» Blog

Tribal Courts

Practicing law in Indian Country is a unique experience. I once had a tribal judge deny a motion to suppress in a possession of marijuana case because she thought my client did in fact possess the marijuana. I also did a change of plea once where the judge asked my client if he wished to change his plea, and after my client said “yes,” the judge said “okay, done” and called the next case. Tribal criminal codes are equally interesting. Where I’ve practiced, murder, possession of marijuana, and running a pyramid scheme are all punishable by a maximum of one year in custody. However, one year is not necessarily the max in tribal jurisdictions, as judges can and do stack counts, and the federal government often … Read entire article »

Filed under: Government Rants, Indian Law

Please Vote

Not in the ABA Journal Blawg 100 (which you should have voted in already), but for this. Please read the summaries. Someone’s sad about being called a “little girl?” Pissed that someone is making more money than you? Okay, the cyanide one is funny, but does it really matter if someone at Skadden makes more than you do? Tenths of an hour got you down? Don’t like doing the Dew or upset you lost your cushy job? I can feel for all of those people, but the guy who is “Building His Case” has them all beat. No question. Please vote. Vote early, and vote often. He’s a lawyer, and the bitterness is palpable. Does anyone seriously think any … Read entire article »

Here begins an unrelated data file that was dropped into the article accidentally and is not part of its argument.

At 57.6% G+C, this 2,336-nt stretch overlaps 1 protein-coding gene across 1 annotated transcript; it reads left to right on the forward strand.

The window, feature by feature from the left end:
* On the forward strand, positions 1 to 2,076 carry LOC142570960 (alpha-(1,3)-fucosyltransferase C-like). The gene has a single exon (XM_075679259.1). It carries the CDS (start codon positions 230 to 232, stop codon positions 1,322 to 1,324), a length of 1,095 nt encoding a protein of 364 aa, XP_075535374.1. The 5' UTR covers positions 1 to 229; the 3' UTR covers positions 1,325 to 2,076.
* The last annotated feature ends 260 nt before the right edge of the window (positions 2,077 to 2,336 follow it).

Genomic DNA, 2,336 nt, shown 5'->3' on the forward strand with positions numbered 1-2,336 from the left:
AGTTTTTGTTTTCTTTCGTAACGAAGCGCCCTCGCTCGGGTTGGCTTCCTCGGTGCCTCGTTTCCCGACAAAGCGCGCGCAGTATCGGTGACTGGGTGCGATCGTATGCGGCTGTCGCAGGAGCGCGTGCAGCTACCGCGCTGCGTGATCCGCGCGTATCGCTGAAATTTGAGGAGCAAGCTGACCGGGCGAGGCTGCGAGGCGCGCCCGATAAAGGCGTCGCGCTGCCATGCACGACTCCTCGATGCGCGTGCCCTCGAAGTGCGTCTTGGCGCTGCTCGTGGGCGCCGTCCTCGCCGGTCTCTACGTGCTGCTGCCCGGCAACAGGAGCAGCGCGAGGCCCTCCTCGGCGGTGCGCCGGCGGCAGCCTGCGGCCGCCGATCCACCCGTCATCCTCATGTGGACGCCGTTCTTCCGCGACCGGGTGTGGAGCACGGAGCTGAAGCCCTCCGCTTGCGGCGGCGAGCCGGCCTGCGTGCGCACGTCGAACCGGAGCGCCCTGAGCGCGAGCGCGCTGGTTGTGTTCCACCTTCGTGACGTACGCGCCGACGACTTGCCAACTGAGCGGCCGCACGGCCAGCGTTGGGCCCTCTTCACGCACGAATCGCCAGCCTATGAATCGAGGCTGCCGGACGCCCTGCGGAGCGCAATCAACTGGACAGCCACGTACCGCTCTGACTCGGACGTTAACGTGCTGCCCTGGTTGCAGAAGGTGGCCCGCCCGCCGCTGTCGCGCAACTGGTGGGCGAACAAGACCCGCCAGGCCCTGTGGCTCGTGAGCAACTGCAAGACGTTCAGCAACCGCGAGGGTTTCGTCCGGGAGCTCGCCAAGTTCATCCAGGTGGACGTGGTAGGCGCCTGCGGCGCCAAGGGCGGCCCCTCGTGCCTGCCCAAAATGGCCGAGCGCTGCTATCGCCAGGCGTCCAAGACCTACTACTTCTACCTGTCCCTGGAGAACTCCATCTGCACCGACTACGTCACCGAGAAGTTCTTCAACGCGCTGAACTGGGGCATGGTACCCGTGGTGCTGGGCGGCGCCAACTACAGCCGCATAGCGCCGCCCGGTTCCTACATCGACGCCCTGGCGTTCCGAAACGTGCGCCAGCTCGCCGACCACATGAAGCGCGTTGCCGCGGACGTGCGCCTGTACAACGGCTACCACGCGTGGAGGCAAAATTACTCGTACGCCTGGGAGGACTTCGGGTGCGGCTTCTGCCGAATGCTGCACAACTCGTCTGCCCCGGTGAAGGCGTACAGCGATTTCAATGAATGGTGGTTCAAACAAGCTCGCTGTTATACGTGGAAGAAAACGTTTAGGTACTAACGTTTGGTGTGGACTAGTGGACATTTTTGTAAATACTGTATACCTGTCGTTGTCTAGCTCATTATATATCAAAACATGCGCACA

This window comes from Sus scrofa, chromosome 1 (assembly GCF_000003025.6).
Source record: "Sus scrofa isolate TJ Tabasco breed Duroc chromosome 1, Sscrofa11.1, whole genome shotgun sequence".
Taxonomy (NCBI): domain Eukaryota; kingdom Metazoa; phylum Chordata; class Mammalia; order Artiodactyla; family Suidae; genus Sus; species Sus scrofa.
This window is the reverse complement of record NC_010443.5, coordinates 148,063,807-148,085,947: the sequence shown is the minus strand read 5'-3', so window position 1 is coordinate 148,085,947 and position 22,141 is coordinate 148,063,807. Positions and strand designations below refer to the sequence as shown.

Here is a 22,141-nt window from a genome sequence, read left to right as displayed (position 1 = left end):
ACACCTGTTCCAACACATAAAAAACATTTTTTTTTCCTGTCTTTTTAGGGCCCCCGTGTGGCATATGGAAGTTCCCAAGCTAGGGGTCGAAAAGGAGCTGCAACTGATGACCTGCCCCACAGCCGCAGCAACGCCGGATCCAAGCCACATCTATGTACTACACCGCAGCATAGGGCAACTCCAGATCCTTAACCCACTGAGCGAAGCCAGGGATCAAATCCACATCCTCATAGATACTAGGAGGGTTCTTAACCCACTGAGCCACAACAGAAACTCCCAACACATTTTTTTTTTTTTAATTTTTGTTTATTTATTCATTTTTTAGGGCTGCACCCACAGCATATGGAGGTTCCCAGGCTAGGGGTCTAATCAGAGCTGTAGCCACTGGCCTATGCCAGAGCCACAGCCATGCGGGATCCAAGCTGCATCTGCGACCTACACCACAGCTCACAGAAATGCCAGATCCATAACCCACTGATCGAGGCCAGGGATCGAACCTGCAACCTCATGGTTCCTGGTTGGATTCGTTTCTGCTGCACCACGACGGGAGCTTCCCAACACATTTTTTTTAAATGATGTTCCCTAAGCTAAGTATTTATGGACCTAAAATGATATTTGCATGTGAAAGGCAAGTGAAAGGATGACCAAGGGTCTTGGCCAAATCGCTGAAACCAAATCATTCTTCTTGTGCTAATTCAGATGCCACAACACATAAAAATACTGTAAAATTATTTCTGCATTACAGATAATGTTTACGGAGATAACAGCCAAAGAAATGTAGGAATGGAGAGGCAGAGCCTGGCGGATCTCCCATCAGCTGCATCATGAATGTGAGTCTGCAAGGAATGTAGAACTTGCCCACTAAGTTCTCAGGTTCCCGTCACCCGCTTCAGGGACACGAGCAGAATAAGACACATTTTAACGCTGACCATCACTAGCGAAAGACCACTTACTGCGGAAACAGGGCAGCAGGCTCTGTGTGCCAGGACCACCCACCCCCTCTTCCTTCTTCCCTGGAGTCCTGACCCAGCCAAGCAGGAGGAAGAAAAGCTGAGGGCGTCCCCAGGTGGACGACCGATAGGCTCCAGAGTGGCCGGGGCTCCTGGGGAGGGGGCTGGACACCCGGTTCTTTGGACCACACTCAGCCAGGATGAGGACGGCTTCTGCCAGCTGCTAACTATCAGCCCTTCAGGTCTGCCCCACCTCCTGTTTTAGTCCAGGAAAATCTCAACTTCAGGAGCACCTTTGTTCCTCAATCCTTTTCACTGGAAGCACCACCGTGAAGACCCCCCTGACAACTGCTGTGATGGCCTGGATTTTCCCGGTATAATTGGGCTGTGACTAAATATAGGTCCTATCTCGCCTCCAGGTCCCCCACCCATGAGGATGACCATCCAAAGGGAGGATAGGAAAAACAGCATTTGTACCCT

Filed under: Uncategorized

Unethical Lawyers

A lot of disgraceful attorneys have been making news lately. This post brings up some good points. It also poses some interesting questions. I think that law is for a number of attorneys a very desperate profession right now. A lot of lawyers are greedy, and many more are hesitant about reporting other lawyers’ ethical violations because they worry they might someday find themselves in the same situation. Law schools should do something, as they are primarily responsible for the current state of the legal profession. Unfortunately, I doubt that what they’re likely to do will make any difference. They will probably just add another course to the curriculum. Maybe some smart professors will convince the powers-that-be to change the language of the … Read entire article »

Filed under: Ethics, Practice in General, Professionalism

Another Irritating Non-Lesser Included Offense